Russian actions destabilize Ukraine and harm Catholic Church

September 29, 2014

Archbishop Gullickson said that Ukraine today suffers from “destabilization, attributable to the depredation carried out and still continuing at the hands of Ukraine’s own criminal oligarchy, exacerbated by Russian aggression against its territorial integrity and sovereignty.”

In an overall of the crisis, he said that the undeclared war which the Russian Federation is waging against Ukraine has in effect destabilized a country already sorely tried by the depredation of homegrown and foreign profiteers (not only from Russia), who have torn its economic and social fabric, especially in the period since independence in 1991. Beyond this, Ukraine is just now coming around to remove structures of servitude from the Soviet past, which other countries in Central and Eastern Europe were able to address immediately after the fall of the Berlin Wall.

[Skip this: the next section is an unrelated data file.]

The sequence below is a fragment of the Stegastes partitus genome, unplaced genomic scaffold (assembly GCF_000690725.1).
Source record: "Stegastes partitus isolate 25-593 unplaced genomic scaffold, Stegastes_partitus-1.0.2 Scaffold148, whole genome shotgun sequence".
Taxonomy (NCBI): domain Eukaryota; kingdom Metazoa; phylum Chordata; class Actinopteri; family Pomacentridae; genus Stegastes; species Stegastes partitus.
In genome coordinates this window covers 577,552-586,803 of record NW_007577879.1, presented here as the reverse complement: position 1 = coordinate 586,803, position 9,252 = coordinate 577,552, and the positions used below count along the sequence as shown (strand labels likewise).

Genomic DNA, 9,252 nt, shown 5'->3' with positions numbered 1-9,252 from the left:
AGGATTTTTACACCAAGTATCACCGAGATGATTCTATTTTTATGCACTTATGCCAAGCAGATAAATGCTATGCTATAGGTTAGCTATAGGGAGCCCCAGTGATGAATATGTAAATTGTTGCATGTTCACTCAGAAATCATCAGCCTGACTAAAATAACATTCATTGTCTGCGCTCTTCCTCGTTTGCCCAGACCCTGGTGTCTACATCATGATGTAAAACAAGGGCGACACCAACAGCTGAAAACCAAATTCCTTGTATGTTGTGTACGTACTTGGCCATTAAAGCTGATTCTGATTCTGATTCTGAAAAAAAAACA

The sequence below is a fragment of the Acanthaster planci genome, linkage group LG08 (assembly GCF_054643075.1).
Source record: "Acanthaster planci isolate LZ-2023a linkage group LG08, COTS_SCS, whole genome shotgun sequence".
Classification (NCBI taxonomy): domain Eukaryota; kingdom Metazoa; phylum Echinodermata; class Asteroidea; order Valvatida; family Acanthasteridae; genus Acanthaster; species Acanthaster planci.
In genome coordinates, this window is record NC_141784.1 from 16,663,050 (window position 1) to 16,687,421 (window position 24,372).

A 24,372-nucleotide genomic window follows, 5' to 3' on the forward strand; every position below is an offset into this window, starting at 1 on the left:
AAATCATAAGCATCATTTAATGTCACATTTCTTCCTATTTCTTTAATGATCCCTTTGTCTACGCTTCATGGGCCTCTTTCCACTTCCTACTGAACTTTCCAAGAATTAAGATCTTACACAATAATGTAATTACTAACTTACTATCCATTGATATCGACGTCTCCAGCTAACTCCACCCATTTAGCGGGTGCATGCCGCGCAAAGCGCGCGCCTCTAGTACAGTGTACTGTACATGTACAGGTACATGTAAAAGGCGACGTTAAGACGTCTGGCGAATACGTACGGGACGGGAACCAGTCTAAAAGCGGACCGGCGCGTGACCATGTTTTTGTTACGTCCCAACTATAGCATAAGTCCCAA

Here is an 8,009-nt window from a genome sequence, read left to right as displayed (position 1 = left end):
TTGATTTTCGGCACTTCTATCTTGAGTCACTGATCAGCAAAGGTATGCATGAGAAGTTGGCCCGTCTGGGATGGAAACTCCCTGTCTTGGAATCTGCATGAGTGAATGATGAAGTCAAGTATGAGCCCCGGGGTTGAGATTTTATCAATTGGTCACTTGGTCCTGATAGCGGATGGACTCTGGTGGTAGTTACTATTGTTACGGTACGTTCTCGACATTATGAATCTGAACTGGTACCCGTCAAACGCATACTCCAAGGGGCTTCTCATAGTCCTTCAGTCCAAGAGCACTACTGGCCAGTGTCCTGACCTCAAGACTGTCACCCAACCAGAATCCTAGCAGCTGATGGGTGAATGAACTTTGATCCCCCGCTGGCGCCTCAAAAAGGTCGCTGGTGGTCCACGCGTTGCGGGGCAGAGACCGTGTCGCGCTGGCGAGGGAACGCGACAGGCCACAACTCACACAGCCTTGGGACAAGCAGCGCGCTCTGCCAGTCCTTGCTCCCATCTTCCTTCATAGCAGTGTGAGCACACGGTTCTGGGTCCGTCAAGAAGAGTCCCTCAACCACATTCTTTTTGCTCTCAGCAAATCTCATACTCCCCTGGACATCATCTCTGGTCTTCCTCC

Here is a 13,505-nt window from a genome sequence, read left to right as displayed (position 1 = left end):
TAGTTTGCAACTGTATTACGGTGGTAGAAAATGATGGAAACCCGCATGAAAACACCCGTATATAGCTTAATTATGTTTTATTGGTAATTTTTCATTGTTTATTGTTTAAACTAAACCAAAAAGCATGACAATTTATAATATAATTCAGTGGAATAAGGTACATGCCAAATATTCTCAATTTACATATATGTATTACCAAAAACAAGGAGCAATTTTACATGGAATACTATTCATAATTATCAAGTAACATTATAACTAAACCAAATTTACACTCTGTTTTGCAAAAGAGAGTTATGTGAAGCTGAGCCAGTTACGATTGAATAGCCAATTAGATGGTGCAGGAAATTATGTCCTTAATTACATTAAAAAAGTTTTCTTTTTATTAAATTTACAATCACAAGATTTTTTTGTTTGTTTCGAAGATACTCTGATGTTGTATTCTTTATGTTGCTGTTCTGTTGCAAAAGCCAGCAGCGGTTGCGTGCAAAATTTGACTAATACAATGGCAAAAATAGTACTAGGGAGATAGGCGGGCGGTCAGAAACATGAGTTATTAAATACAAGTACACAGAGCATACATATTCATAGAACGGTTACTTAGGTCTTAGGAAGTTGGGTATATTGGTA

The archbishop said, that Catholic churches have been badly damaged in recent fighting, and even after the violence ends there will be heavy costs to restore them. Catholic priests and religious have been driven out of some areas where Russian forces are active—particularly in Crimea—and it is questionable whether they will be allowed to return.

“If the Russian aggression ended tomorrow, apart from rebuilding the East of the country, Ukraine would still have enormous challenges to face in order to root out corruption and establish a just society,” the Vatican representative said.

On a more positive note, Archbishop Gullickson remarked the enormous growth of the Ukrainian Greek-Catholic Church since the fall of the Communist regime. “Since 1989,” he said, “the number of Greek-Catholic priests in Ukraine has climbed from around 300 to over 3,000.”


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